It is the time of year when we decorate our homes, workplaces and sometimes our dress with the dark themes of Halloween. There is the bright and cheery prospect of candy and pumpkin spice, but there is also the long dark of winter approaching. When we celebrate Halloween, we are joining in ancient celebrations centuries old. Our ancestors believed in ghosts, goblins and ghouls of all sorts. Their minds were filled with imaginative explanations for things going bump in the night. There’s a multibillion dollar industry built around horror, costuming and the celebration of the night when the spirits roam the earth. So get your Jack-O-Lanterns lit and the treats prepared to appease the visitors that come knocking, real or imagined.
The story of The Rich Man and Lazarus reads a bit like a Twilight Zone episode. The rich man lived in lavish luxury and feasted daily, but he walked by a poor man who every day sat begging at the gate of his house. The rich man paid him no heed. The dogs treated poor Lazarus with greater compassion than the rich man. Both men died and saw their conditions reversed. Lazarus received comfort at the bosom of Father Abraham, but the rich man saw his fortunes turned to torment in the realm of the dead. He was filled with thirst in the fiery heat of Hades. Jesus was using Greek mythological ideas about the place where the dead go, which include the idea of fire and desolation while they await judgment.
Not to get bogged down in hellish ideas, the thing that I find most interesting in this parable is the mindset of the rich man. Even in Hades he thinks of Lazarus as a servant to him. “Have Lazarus cool me with some water.” “Father Abraham, send Lazarus to warn my brothers about this awful place.” Wealth has a way of making a person think more of themselves than they ought. The rich man thinks that both Lazarus and Abraham ought to do his bidding. But the die is cast. The rich man enjoyed comfort and leisure, while he did nothing to ease the burdens of Lazarus. Now justice is given to them both. The rich man suffers for ignoring the needs of the poor man at his gate. Lazarus enjoys comfort in paradise.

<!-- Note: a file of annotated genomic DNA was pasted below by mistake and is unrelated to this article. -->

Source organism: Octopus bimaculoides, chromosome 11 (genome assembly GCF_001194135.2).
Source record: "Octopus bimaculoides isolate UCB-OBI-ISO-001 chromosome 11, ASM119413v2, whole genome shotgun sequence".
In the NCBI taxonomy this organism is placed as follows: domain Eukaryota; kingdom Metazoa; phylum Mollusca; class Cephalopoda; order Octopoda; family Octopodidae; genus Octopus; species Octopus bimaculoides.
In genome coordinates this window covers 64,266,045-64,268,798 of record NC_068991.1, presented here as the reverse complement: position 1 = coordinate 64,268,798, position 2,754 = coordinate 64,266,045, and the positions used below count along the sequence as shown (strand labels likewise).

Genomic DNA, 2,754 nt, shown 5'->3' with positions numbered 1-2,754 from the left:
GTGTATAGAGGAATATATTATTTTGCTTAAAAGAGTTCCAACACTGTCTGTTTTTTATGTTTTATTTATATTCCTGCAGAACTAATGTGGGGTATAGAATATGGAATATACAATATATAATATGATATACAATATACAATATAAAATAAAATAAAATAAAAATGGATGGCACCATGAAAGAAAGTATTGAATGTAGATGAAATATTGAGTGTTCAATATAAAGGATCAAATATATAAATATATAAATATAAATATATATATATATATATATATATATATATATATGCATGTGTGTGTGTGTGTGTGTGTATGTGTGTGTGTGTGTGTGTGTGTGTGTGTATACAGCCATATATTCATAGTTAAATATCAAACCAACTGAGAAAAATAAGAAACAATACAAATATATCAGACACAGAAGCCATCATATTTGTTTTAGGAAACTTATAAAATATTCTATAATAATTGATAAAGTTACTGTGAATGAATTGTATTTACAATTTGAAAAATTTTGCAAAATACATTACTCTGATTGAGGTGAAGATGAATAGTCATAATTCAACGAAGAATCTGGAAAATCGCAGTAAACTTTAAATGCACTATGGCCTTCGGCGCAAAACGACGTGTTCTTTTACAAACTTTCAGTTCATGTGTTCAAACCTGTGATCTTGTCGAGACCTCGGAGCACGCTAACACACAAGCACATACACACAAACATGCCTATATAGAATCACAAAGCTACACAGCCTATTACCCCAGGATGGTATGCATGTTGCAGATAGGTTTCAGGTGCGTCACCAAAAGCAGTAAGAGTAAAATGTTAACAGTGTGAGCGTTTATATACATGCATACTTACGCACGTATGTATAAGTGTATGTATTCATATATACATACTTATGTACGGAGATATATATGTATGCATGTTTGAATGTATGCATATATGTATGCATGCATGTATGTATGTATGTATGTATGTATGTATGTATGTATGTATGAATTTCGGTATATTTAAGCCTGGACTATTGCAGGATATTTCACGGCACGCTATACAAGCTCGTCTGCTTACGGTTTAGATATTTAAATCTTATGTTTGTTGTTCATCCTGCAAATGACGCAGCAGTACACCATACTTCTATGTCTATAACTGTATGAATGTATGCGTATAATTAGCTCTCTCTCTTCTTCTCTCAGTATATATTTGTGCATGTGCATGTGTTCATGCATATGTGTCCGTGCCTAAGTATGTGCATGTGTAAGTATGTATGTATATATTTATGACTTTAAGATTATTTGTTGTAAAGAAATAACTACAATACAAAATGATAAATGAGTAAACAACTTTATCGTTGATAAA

But the true irony of this story is pointed at us, Jesus’s listeners. The rich man wants his brothers warned, but they have been warned already through the law of Moses and the social justice teachings of the prophets. One need only read to know the Lord’s will, to whom we must all give an account. But the rich man thinks that something more spectacular is required. It’s not enough to write down God’s law and provide synagogues and churches and mosques to teach it. No! Send a spectre from the grave, a ghost or zombie with the word of warning. Then they will listen! But Abraham knows they won’t. If they won’t listen to God’s word revealed in the scriptures, they won’t be convinced by a man brought back from the dead.
Of course the ironic truth is that Jesus was raised from the dead, resurrected into a new form of existence, not as a ghost, but an embodied spirit of a new kind. And even though the church proclaims His resurrection, though many have died because of the gospel of Jesus Christ, there are those who will not repent. They will not obey God.
If there’s a message for me here, it’s to know that my suffering in this life is nothing compared the glory of heaven. So keep hope alive! And it is to take seriously Jesus’ word that the first in this life will be last in the life to come. How can I humble myself at the feet of the poor and honor my God?
Rev. Scott Tyring